Tuesday, April 21, 2009

HWDSB Alternative Education Program

Each week The Hamilton Spectator presents a page of news from local schools. It’s a page for students by students. Today, we feature the Hamilton Wentworth District School Board’s Alternative Education Programs.

Alternative Education Programs
Crestwood School
50 Millwood Place

Principal: V. McCulloch


Wire Sculpture, Self Portrait, Christian Budderick, Grade 10 Phoenix Program

Wire Sculpture, Self Portrait, Jake Reynolds, Grade 10, Phoenix Program

Students in the Phoenix program created sculptures of themselves engaged in a favourite activity. The sculptures were then dressed, decorated and placed in a setting.
By Sean Weech, Grade 10
James Street Alternative Education

I believe in honesty and I had no idea what to write for this monologue; I mean seriously the school gives a wide variety of options (a whopping 3 or 4, if you’re lucky) like my most embarrassing moment or when I met someone special or famous. Now let’s all be honest here. The point of embarrassing stories is that you don’t want other people to know, because it’s embarrassing! I’ll be honest again because I’ve never met anyone special or famous; unless you count the television. If so, then I’m about seven feet away from them every night. So I brought this predicament to my grandparents and within a split second my grandfather in a very stern tone looks at me and says, “You will have that monologue in school tomorrow, no excuses!” So naturally, he himself has no clue what a monologue is, so he googles it and looks up the very word monologue. This was a great help, as I didn’t need to know that a monologue is an oration or a soliloquy, essentially talking to one’s self. Because that’s how they get you, you innocently assume the dictionary will give a simple explanation, but instead it just gives you fifty more words you don’t understand. So I really hope I never ask him why Lay’s potato chips taste so good or I’ll end up with him looking up potato to find out it is an “edible tuber of a cultivated plant”. Originally, I believed I knew what a potato was but it sounds like only God or perhaps a plumber would know what in the world an edible cultivated tuber is. So my grandfather may not have helped me at all but he did give me something to write about, so in his own unorthodox way.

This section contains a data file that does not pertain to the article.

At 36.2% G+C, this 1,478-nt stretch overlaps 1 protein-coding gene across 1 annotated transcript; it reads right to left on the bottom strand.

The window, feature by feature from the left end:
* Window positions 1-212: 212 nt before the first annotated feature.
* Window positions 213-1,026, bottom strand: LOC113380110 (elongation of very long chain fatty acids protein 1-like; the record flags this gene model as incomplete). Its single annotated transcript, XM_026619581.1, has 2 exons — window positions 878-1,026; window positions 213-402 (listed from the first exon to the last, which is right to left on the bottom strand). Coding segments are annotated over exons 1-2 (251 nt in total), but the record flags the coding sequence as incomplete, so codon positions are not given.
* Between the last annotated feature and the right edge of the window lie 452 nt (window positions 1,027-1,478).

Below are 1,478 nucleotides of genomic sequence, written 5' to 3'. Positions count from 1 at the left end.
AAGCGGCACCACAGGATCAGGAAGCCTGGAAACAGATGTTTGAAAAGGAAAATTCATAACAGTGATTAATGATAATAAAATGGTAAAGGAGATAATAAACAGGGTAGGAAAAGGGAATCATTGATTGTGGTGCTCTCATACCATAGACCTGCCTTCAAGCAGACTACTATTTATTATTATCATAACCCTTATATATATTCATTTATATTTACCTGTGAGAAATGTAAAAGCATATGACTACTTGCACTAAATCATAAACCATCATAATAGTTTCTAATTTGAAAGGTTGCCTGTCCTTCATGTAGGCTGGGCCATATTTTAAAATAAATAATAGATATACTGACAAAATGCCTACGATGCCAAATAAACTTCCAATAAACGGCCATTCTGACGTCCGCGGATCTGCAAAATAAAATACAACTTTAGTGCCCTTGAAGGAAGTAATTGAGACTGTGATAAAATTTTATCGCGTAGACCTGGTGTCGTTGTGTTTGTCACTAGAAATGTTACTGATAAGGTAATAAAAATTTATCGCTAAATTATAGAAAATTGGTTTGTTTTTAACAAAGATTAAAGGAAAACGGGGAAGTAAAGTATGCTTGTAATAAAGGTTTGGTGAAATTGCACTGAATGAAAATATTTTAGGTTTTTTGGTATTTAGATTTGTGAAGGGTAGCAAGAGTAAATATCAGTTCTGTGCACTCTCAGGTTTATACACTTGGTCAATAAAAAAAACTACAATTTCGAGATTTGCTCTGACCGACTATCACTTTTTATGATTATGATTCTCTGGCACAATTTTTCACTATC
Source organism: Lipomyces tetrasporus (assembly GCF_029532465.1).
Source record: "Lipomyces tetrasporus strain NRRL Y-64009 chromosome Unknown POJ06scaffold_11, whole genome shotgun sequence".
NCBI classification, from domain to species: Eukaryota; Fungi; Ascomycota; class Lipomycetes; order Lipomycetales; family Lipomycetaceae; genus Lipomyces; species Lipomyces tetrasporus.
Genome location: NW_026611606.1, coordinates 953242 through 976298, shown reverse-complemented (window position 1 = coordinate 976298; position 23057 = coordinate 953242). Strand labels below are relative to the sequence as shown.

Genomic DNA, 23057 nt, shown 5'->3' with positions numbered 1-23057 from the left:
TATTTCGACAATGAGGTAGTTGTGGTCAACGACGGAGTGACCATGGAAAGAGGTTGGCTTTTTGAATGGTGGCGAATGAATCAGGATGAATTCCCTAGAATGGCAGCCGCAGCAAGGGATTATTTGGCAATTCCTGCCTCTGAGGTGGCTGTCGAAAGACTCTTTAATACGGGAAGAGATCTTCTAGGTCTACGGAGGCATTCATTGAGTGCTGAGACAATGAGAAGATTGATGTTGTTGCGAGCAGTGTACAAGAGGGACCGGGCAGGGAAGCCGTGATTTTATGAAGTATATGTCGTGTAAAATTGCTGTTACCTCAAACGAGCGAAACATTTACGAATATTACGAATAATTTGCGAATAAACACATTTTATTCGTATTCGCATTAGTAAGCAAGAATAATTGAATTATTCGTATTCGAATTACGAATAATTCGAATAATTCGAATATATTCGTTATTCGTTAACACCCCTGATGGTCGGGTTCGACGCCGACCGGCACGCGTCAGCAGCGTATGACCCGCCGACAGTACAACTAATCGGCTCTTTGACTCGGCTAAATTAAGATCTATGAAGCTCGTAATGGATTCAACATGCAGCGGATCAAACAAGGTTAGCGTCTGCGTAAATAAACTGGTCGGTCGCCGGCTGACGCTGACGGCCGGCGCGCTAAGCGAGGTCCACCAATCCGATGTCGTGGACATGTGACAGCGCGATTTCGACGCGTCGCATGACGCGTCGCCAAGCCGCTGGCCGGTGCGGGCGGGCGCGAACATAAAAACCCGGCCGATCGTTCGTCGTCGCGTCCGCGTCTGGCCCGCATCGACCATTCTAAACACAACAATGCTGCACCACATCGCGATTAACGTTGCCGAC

Phoenix Pitches In
Elizabeth Bachelder, Grade 10
Phoenix Program

Approximately 30 students from the Crestwood Phoenix program came together in an effort to help clean up trash on and around the Bruce Trail. Some students met up at the school while others met up at the top of the stairs at Upper Wentworth and Concession from their houses all over the city. Over a dozen garbage bags full of plastic containers, water bottles, pop cans, beer bottles, food, candy wrappers and old clothes were collected and properly disposed of.
This year Crestwood goes GREEN!! Elementary students are starting a Global and Environmental Awareness Club. They will look at ways to make the environment cleaner and Crestwood a greener place to learn. With the help and leadership of our Phoenix students another focus will also be to raise money in support of the Free the Children foundation. Our first meeting got off to a great start with the students eagerly brainstorming various fund raising options and coming up with a slogan for the club. The students also discussed asking other school clubs for assistance in obtaining their goals. Although our club is small their positive attitudes, hard work and big hearts make the possibilities of what they can accomplish and achieve endless. There will be lots more to come from Crestwood in the future.




Why Consider Alternative Education?
By Toni Kenyon, Grade 9
Phoenix Program


Alternative Education changed my life. The program at Crestwood helps students cope with problems, and helps us want to learn. Before coming to Alternative Education, I was a student getting into a lot of trouble. I was getting almost all D’s on my report cards. It was just so bad that I skipped school and I didn’t want to go back. I disliked everything about it and would fake being sick just so I could sleep in and stay home from school! I came to Crestwood in grade 8 and I have not looked back since.
In the spring, I graduated from grade eight and got 5 awards. I was proud that I got 2 A’s and 2 C’s and the rest B’s.